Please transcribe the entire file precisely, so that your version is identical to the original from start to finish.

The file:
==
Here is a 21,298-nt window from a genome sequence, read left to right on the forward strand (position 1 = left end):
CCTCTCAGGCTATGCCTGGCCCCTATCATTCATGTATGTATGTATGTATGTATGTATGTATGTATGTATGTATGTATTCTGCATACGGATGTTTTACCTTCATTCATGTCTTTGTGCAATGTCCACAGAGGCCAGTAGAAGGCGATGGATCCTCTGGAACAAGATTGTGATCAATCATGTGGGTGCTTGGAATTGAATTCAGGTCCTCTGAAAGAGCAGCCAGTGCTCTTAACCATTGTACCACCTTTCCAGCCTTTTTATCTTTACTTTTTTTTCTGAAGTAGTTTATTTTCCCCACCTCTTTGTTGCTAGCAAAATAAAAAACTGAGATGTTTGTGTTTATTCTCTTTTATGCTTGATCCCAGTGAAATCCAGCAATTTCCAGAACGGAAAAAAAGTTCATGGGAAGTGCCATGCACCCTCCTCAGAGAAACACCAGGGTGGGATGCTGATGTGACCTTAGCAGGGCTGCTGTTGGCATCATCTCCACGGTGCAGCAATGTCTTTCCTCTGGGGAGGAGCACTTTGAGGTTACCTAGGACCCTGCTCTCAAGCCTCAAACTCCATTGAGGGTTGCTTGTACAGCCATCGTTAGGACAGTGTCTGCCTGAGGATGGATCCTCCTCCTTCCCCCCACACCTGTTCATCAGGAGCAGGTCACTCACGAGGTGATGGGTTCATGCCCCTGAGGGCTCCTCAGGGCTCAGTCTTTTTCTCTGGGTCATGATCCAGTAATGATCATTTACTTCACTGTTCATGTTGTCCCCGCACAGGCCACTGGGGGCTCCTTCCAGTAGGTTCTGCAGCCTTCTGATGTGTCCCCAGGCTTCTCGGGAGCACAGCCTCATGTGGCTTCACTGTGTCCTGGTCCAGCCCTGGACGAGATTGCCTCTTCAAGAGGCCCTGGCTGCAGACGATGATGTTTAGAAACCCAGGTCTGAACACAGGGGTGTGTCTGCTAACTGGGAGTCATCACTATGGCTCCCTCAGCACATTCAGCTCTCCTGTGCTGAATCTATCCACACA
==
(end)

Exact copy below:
Here is a 21,298-nt window from a genome sequence, read left to right on the forward strand (position 1 = left end):
CCTCTCAGGCTATGCCTGGCCCCTATCATTCATGTATGTATGTATGTATGTATGTATGTATGTATGTATGTATGTATTCTGCATACGGATGTTTTACCTTCATTCATGTCTTTGTGCAATGTCCACAGAGGCCAGTAGAAGGCGATGGATCCTCTGGAACAAGATTGTGATCAATCATGTGGGTGCTTGGAATTGAATTCAGGTCCTCTGAAAGAGCAGCCAGTGCTCTTAACCATTGTACCACCTTTCCAGCCTTTTTATCTTTACTTTTTTTTCTGAAGTAGTTTATTTTCCCCACCTCTTTGTTGCTAGCAAAATAAAAAACTGAGATGTTTGTGTTTATTCTCTTTTATGCTTGATCCCAGTGAAATCCAGCAATTTCCAGAACGGAAAAAAAGTTCATGGGAAGTGCCATGCACCCTCCTCAGAGAAACACCAGGGTGGGATGCTGATGTGACCTTAGCAGGGCTGCTGTTGGCATCATCTCCACGGTGCAGCAATGTCTTTCCTCTGGGGAGGAGCACTTTGAGGTTACCTAGGACCCTGCTCTCAAGCCTCAAACTCCATTGAGGGTTGCTTGTACAGCCATCGTTAGGACAGTGTCTGCCTGAGGATGGATCCTCCTCCTTCCCCCCACACCTGTTCATCAGGAGCAGGTCACTCACGAGGTGATGGGTTCATGCCCCTGAGGGCTCCTCAGGGCTCAGTCTTTTTCTCTGGGTCATGATCCAGTAATGATCATTTACTTCACTGTTCATGTTGTCCCCGCACAGGCCACTGGGGGCTCCTTCCAGTAGGTTCTGCAGCCTTCTGATGTGTCCCCAGGCTTCTCGGGAGCACAGCCTCATGTGGCTTCACTGTGTCCTGGTCCAGCCCTGGACGAGATTGCCTCTTCAAGAGGCCCTGGCTGCAGACGATGATGTTTAGAAACCCAGGTCTGAACACAGGGGTGTGTCTGCTAACTGGGAGTCATCACTATGGCTCCCTCAGCACATTCAGCTCTCCTGTGCTGAATCTATCCACACA